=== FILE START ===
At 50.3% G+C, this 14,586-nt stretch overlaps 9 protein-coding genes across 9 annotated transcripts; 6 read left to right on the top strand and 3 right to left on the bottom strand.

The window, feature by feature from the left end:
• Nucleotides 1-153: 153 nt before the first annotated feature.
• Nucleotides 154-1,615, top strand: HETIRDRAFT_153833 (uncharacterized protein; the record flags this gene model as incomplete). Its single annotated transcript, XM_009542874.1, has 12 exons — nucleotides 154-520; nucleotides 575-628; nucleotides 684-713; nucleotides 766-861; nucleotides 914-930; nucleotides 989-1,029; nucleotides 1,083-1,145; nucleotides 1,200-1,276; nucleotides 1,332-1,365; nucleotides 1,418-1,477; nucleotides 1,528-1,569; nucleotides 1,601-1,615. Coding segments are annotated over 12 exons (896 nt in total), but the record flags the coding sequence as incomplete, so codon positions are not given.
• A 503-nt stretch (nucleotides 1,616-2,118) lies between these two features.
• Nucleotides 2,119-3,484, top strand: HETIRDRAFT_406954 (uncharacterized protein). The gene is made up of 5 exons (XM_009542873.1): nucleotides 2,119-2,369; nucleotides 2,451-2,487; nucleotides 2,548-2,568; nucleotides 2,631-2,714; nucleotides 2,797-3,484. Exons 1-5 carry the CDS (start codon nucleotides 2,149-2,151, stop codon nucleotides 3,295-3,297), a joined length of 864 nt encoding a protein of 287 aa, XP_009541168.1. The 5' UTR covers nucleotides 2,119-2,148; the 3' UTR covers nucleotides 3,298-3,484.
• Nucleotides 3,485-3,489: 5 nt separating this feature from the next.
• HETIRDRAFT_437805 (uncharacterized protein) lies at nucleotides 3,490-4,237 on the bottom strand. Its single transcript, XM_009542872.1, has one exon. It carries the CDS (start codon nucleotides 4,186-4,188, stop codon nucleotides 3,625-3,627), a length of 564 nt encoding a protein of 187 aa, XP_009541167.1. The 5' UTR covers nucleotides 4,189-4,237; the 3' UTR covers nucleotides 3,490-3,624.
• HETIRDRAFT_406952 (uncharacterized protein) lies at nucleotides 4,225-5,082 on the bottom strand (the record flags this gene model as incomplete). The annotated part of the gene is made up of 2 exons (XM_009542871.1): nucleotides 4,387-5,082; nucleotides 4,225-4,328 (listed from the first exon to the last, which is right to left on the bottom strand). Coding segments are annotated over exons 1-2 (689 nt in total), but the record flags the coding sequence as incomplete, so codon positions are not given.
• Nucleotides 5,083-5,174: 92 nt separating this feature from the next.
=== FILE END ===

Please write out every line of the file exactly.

At 50.3% G+C, this 14,586-nt stretch overlaps 9 protein-coding genes across 9 annotated transcripts; 6 read left to right on the top strand and 3 right to left on the bottom strand.

The window, feature by feature from the left end:
• Nucleotides 1-153: 153 nt before the first annotated feature.
• Nucleotides 154-1,615, top strand: HETIRDRAFT_153833 (uncharacterized protein; the record flags this gene model as incomplete). Its single annotated transcript, XM_009542874.1, has 12 exons — nucleotides 154-520; nucleotides 575-628; nucleotides 684-713; nucleotides 766-861; nucleotides 914-930; nucleotides 989-1,029; nucleotides 1,083-1,145; nucleotides 1,200-1,276; nucleotides 1,332-1,365; nucleotides 1,418-1,477; nucleotides 1,528-1,569; nucleotides 1,601-1,615. Coding segments are annotated over 12 exons (896 nt in total), but the record flags the coding sequence as incomplete, so codon positions are not given.
• A 503-nt stretch (nucleotides 1,616-2,118) lies between these two features.
• Nucleotides 2,119-3,484, top strand: HETIRDRAFT_406954 (uncharacterized protein). The gene is made up of 5 exons (XM_009542873.1): nucleotides 2,119-2,369; nucleotides 2,451-2,487; nucleotides 2,548-2,568; nucleotides 2,631-2,714; nucleotides 2,797-3,484. Exons 1-5 carry the CDS (start codon nucleotides 2,149-2,151, stop codon nucleotides 3,295-3,297), a joined length of 864 nt encoding a protein of 287 aa, XP_009541168.1. The 5' UTR covers nucleotides 2,119-2,148; the 3' UTR covers nucleotides 3,298-3,484.
• Nucleotides 3,485-3,489: 5 nt separating this feature from the next.
• HETIRDRAFT_437805 (uncharacterized protein) lies at nucleotides 3,490-4,237 on the bottom strand. Its single transcript, XM_009542872.1, has one exon. It carries the CDS (start codon nucleotides 4,186-4,188, stop codon nucleotides 3,625-3,627), a length of 564 nt encoding a protein of 187 aa, XP_009541167.1. The 5' UTR covers nucleotides 4,189-4,237; the 3' UTR covers nucleotides 3,490-3,624.
• HETIRDRAFT_406952 (uncharacterized protein) lies at nucleotides 4,225-5,082 on the bottom strand (the record flags this gene model as incomplete). The annotated part of the gene is made up of 2 exons (XM_009542871.1): nucleotides 4,387-5,082; nucleotides 4,225-4,328 (listed from the first exon to the last, which is right to left on the bottom strand). Coding segments are annotated over exons 1-2 (689 nt in total), but the record flags the coding sequence as incomplete, so codon positions are not given.
• Nucleotides 5,083-5,174: 92 nt separating this feature from the next.